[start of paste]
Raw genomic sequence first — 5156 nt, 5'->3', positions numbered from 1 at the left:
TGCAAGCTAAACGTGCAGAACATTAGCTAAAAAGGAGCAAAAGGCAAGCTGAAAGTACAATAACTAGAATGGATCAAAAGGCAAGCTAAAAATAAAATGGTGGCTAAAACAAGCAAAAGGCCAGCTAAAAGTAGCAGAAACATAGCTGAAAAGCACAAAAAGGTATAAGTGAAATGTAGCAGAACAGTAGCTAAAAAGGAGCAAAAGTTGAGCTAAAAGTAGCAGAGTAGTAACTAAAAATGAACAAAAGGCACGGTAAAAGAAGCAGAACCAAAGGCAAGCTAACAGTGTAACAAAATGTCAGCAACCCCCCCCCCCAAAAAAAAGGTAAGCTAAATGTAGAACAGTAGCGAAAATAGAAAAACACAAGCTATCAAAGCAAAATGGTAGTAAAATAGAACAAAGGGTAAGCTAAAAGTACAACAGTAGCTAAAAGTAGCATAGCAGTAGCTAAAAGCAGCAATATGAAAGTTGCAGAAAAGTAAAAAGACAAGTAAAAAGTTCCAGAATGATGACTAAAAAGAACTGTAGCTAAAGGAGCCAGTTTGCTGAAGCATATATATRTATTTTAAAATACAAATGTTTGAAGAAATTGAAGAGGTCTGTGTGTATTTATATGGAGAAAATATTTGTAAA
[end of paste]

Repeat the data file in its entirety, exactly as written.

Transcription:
Raw genomic sequence first — 5156 nt, 5'->3', positions numbered from 1 at the left:
TGCAAGCTAAACGTGCAGAACATTAGCTAAAAAGGAGCAAAAGGCAAGCTGAAAGTACAATAACTAGAATGGATCAAAAGGCAAGCTAAAAATAAAATGGTGGCTAAAACAAGCAAAAGGCCAGCTAAAAGTAGCAGAAACATAGCTGAAAAGCACAAAAAGGTATAAGTGAAATGTAGCAGAACAGTAGCTAAAAAGGAGCAAAAGTTGAGCTAAAAGTAGCAGAGTAGTAACTAAAAATGAACAAAAGGCACGGTAAAAGAAGCAGAACCAAAGGCAAGCTAACAGTGTAACAAAATGTCAGCAACCCCCCCCCCCAAAAAAAAGGTAAGCTAAATGTAGAACAGTAGCGAAAATAGAAAAACACAAGCTATCAAAGCAAAATGGTAGTAAAATAGAACAAAGGGTAAGCTAAAAGTACAACAGTAGCTAAAAGTAGCATAGCAGTAGCTAAAAGCAGCAATATGAAAGTTGCAGAAAAGTAAAAAGACAAGTAAAAAGTTCCAGAATGATGACTAAAAAGAACTGTAGCTAAAGGAGCCAGTTTGCTGAAGCATATATATRTATTTTAAAATACAAATGTTTGAAGAAATTGAAGAGGTCTGTGTGTATTTATATGGAGAAAATATTTGTAAA